unit testing with pytest—not easily ignored


Days 10–12 of the 100 Days of Code TalkPython course is dedicated to unit testing with pytest, and is a foison of information. Prior to this, I had very little experience with pytest but found it less intuitive than the language itself, and somewhat obscure—at least at first. I think, however, this was because of trying to concinnate the actual tests—much like I would any program—rather than simply hardcoding the input and expected output of a function's given test with the parametrize decorator. Instead, I would essentially try to rewrite the function logic differently to reproduce the desired behaviour. This, however, is counterintuitive because I'm introducing another possibility for faulty logic, albeit in the test, so if the tests pass but both models are flawed, I'd never know. On top of which, I was testing a command-line driven app, so figuring out how to write tests for sys.argv input required additional understanding—and I'm still not entirely sure I've written the most efficient tests but I did achieve complete coverage so I'm satisfied with the result. Nonetheless, what I want to share is the apparent discrepancy between the advertised way to ignore or exclude directories in your project repository, and what's actually needed to get it done.

Not as easy as advertised!

First, the pytest docs suggest that pytest will "intelligently identify and ignore a virtualenv"—but this wasn't happening for me. So I tried the norecursedirs in my setup.cfg to no avail. Next, I took a chance with collect_ignore and collect_ignore_glob in my This, too, came up short. I then thought I'd settle for invoking pytest with the --ignore option and was duly mystified when that proceeded to fail. Unwilling to accept defeat, I returned to my setup.cfg, drew up a coverage:run] section, set an omit option, and alas—it worked! Here's what you need in your setup.cfg if you run into a similar situation:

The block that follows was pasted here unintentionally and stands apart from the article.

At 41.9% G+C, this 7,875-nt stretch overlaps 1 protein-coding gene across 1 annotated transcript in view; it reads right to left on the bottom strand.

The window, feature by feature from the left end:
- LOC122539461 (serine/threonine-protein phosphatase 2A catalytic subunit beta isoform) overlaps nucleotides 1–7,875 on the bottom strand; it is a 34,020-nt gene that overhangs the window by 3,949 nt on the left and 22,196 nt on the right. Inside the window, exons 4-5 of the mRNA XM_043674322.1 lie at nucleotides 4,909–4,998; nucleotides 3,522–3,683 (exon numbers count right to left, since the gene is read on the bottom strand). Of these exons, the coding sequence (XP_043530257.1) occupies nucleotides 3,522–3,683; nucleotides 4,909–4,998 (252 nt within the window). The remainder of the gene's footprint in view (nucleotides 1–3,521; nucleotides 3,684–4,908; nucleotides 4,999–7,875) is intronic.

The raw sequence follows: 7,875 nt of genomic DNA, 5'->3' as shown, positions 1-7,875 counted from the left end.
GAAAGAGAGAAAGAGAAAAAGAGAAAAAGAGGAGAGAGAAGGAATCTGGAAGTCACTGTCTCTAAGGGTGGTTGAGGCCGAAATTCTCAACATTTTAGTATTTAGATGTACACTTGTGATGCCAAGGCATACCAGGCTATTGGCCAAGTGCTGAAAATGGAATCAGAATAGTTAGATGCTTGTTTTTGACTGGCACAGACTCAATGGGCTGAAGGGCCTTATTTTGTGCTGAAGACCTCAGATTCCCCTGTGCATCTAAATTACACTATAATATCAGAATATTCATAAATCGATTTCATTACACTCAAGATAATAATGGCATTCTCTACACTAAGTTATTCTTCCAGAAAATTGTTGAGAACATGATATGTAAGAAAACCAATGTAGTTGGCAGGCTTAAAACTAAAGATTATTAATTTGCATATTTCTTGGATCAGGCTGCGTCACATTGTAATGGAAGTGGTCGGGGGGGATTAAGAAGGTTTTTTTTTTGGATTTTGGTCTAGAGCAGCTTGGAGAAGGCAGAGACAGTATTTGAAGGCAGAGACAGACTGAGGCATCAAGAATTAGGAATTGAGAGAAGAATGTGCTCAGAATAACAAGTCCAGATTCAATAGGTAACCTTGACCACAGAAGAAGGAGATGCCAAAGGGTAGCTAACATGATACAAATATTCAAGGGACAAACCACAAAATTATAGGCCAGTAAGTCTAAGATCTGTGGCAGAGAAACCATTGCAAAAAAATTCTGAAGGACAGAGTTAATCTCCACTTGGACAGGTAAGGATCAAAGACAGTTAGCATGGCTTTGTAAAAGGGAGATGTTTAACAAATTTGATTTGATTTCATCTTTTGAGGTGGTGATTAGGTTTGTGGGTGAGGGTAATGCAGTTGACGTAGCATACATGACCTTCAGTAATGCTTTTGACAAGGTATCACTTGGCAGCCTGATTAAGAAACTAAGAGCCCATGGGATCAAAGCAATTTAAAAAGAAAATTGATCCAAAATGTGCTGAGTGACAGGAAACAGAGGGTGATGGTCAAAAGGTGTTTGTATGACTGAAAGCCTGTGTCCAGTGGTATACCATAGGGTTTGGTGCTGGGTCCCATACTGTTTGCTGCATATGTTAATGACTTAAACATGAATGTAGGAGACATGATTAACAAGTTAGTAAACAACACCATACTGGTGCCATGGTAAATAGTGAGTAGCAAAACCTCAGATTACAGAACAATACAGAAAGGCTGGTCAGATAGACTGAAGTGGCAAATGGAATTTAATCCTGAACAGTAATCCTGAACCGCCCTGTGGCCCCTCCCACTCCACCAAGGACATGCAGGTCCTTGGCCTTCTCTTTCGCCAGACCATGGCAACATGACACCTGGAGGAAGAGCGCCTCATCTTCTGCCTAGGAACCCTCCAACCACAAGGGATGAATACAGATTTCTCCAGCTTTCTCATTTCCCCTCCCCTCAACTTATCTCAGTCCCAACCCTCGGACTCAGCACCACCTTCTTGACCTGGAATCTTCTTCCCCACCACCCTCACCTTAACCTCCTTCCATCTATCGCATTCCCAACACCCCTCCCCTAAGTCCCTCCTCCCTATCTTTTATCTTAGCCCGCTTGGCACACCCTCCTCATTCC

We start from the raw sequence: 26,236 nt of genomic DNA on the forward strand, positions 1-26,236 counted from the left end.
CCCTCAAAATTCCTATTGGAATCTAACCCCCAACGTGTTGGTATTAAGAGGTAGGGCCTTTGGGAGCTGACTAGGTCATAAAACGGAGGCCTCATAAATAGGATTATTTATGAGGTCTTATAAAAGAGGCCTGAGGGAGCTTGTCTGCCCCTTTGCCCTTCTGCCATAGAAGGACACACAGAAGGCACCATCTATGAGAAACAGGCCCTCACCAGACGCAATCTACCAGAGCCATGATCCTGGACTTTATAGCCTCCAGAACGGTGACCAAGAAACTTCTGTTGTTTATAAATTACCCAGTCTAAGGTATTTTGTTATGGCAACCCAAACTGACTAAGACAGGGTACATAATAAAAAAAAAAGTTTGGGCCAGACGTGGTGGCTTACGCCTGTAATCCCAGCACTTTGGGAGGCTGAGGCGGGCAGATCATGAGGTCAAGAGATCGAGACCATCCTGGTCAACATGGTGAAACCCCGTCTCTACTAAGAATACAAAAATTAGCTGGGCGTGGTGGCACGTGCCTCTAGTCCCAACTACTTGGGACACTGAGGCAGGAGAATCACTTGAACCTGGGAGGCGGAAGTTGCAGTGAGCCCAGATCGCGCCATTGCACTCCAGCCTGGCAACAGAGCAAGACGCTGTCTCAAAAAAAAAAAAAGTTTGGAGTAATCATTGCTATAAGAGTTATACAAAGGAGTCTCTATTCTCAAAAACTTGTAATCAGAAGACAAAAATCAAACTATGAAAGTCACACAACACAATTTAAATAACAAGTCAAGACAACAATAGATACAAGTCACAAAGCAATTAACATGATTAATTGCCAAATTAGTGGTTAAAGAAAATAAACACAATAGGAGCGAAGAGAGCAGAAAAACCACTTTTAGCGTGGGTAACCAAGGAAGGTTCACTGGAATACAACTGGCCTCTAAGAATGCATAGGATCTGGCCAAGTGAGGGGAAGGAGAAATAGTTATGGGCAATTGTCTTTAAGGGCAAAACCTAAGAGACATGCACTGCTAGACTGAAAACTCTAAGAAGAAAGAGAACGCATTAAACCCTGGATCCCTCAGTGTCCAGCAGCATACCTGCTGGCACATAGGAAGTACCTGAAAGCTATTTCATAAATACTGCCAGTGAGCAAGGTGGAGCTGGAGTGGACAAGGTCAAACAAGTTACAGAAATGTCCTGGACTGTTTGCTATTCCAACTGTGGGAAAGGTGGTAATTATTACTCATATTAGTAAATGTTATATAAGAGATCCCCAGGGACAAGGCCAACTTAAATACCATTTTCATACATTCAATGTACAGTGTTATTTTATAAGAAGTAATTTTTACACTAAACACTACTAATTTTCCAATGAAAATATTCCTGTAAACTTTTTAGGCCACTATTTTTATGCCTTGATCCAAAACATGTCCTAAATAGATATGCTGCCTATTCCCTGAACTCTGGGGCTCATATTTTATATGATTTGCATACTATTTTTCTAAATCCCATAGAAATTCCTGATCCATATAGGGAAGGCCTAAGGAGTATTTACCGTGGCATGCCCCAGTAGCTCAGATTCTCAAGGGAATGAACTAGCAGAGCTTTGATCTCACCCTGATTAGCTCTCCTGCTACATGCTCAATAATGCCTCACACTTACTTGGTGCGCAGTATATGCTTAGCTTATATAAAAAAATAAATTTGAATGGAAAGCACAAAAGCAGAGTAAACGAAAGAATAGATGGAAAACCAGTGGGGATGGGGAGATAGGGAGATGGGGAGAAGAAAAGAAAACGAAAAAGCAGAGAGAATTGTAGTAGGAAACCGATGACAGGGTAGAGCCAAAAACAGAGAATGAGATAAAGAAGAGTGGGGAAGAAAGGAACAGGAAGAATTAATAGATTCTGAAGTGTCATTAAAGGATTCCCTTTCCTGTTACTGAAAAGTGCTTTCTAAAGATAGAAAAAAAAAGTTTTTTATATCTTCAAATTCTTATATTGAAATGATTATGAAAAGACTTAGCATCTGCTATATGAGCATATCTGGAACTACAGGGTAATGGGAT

omit =

Save to your project root, and pytest will omit .env directory contents from testing. Obviously, you can specify any number of locations, and replace .env with your Python virtual environment directory name.

Tangentially, if—like me—you're obstinately chasing 100% coverage, you can add the following to circumvent the __main__ Pythonic problem:

exclude_lines =
     if __name__ == .__main__.:

If not already using pytest, I recommend trying it with a personal project. Some benefit may be derived from this integral component of test-driven development. Besides which, many software development life cycles incorporate testing, so the experience could prove useful.

pytest coverage report
Figure 1: pytest coverage report
Tags: code python
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